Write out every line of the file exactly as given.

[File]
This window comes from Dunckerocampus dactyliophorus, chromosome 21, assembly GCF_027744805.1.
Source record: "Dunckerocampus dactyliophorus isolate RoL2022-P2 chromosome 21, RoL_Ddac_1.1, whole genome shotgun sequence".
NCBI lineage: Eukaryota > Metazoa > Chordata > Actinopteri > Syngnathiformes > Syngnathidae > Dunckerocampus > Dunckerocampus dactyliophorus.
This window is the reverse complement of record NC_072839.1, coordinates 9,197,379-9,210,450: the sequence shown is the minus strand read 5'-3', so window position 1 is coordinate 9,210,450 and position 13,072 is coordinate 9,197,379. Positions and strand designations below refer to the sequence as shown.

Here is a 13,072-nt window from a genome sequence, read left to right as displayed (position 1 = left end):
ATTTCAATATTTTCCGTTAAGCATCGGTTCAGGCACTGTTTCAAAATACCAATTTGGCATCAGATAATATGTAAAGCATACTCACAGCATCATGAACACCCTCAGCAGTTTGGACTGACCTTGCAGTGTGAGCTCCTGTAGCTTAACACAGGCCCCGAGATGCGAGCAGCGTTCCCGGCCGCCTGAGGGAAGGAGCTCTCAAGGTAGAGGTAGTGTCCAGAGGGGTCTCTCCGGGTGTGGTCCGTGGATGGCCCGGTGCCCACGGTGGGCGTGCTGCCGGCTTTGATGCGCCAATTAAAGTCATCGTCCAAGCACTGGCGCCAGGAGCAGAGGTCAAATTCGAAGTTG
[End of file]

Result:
This window comes from Dunckerocampus dactyliophorus, chromosome 21, assembly GCF_027744805.1.
Source record: "Dunckerocampus dactyliophorus isolate RoL2022-P2 chromosome 21, RoL_Ddac_1.1, whole genome shotgun sequence".
NCBI lineage: Eukaryota > Metazoa > Chordata > Actinopteri > Syngnathiformes > Syngnathidae > Dunckerocampus > Dunckerocampus dactyliophorus.
This window is the reverse complement of record NC_072839.1, coordinates 9,197,379-9,210,450: the sequence shown is the minus strand read 5'-3', so window position 1 is coordinate 9,210,450 and position 13,072 is coordinate 9,197,379. Positions and strand designations below refer to the sequence as shown.

Here is a 13,072-nt window from a genome sequence, read left to right as displayed (position 1 = left end):
ATTTCAATATTTTCCGTTAAGCATCGGTTCAGGCACTGTTTCAAAATACCAATTTGGCATCAGATAATATGTAAAGCATACTCACAGCATCATGAACACCCTCAGCAGTTTGGACTGACCTTGCAGTGTGAGCTCCTGTAGCTTAACACAGGCCCCGAGATGCGAGCAGCGTTCCCGGCCGCCTGAGGGAAGGAGCTCTCAAGGTAGAGGTAGTGTCCAGAGGGGTCTCTCCGGGTGTGGTCCGTGGATGGCCCGGTGCCCACGGTGGGCGTGCTGCCGGCTTTGATGCGCCAATTAAAGTCATCGTCCAAGCACTGGCGCCAGGAGCAGAGGTCAAATTCGAAGTTG